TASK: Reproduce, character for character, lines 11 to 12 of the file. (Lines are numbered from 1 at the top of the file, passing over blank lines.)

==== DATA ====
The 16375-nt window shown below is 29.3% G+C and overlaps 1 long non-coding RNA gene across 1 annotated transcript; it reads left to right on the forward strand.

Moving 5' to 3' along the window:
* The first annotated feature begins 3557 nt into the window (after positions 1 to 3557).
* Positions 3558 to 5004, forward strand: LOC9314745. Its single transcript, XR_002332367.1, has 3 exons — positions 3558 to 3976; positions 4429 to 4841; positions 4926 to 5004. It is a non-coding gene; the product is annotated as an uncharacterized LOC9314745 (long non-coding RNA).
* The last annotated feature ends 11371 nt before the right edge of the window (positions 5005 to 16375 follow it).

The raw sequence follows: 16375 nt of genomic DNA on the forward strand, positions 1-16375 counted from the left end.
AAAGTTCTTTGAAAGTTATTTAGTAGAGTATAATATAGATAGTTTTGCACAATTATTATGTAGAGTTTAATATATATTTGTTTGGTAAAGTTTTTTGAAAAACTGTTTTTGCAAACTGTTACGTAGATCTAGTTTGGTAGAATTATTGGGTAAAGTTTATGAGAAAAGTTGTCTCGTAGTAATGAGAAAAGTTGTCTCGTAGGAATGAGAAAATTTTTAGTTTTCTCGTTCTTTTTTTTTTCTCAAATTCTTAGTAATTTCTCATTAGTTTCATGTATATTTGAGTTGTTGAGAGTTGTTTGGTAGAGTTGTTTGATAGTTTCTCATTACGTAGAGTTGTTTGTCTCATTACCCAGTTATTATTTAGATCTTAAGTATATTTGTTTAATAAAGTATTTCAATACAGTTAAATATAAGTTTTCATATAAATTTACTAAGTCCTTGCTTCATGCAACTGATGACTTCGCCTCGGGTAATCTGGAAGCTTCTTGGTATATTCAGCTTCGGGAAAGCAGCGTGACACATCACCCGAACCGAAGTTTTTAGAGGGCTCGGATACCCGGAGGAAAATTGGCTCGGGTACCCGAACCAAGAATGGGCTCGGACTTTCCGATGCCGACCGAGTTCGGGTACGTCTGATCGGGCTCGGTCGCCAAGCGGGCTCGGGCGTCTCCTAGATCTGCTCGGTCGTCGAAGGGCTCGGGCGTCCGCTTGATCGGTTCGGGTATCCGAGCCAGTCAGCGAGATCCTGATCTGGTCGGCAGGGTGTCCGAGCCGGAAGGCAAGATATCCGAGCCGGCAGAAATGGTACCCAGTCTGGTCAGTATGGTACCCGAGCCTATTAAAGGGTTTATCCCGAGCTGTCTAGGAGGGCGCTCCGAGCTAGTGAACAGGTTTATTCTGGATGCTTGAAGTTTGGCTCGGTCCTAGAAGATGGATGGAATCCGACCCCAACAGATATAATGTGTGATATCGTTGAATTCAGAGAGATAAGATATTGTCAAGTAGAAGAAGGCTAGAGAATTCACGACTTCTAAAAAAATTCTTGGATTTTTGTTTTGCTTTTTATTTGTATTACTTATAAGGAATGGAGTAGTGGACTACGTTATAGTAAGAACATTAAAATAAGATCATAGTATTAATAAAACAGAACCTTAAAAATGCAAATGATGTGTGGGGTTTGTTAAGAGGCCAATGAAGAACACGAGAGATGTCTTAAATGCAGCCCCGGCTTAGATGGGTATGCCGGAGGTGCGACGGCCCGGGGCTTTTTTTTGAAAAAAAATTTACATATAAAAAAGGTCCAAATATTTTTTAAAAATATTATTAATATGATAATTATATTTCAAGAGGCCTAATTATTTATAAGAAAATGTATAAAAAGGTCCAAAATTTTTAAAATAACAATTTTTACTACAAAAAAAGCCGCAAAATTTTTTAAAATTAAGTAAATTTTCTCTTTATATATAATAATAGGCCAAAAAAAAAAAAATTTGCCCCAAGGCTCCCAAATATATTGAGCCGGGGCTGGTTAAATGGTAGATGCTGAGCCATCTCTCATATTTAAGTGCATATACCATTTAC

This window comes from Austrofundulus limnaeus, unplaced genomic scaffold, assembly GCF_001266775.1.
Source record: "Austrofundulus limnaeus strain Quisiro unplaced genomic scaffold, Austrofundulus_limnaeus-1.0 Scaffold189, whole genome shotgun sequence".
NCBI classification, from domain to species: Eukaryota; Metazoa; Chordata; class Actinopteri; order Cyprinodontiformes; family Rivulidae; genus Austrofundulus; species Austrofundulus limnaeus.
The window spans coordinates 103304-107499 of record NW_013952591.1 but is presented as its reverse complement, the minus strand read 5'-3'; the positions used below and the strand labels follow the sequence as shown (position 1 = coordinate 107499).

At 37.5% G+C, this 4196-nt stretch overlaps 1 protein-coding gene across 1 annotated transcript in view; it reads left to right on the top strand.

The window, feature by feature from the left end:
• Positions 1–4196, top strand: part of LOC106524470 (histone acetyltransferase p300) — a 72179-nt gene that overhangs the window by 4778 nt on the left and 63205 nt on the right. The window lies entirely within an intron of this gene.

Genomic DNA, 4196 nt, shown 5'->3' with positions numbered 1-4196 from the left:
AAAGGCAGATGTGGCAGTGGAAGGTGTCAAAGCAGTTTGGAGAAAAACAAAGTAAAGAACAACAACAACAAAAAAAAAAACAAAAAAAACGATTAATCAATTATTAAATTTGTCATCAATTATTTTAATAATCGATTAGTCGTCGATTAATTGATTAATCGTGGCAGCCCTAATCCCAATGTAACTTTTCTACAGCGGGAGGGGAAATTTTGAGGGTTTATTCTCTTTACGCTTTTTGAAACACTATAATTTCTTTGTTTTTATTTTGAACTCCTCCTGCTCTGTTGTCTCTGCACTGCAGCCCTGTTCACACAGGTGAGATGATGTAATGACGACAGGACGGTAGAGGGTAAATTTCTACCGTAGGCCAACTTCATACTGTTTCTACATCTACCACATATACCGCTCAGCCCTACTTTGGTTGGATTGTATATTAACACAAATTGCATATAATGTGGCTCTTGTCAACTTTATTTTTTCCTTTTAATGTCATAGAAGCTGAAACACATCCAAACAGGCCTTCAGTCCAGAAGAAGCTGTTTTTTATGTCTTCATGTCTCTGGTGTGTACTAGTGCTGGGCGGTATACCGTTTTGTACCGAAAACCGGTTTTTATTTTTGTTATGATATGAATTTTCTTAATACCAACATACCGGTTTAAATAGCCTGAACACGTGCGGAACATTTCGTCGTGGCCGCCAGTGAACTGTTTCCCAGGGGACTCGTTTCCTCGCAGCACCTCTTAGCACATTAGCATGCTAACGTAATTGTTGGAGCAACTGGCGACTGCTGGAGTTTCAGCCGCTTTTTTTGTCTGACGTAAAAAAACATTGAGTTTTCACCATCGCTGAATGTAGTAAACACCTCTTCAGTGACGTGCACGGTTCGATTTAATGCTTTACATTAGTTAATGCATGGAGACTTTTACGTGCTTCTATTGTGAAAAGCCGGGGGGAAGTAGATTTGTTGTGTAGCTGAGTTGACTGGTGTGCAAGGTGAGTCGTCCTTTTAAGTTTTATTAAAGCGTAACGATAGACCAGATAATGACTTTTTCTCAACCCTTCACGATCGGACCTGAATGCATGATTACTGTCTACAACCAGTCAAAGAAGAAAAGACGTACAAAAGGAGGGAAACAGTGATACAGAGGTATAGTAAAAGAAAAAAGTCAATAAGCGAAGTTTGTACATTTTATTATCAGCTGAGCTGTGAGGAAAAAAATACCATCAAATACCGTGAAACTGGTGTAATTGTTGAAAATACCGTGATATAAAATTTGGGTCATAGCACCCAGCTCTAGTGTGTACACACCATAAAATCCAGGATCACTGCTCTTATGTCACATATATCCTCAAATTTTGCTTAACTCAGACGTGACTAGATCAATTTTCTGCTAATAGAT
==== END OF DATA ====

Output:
The window spans coordinates 103304-107499 of record NW_013952591.1 but is presented as its reverse complement, the minus strand read 5'-3'; the positions used below and the strand labels follow the sequence as shown (position 1 = coordinate 107499).

At 37.5% G+C, this 4196-nt stretch overlaps 1 protein-coding gene across 1 annotated transcript in view; it reads left to right on the top strand.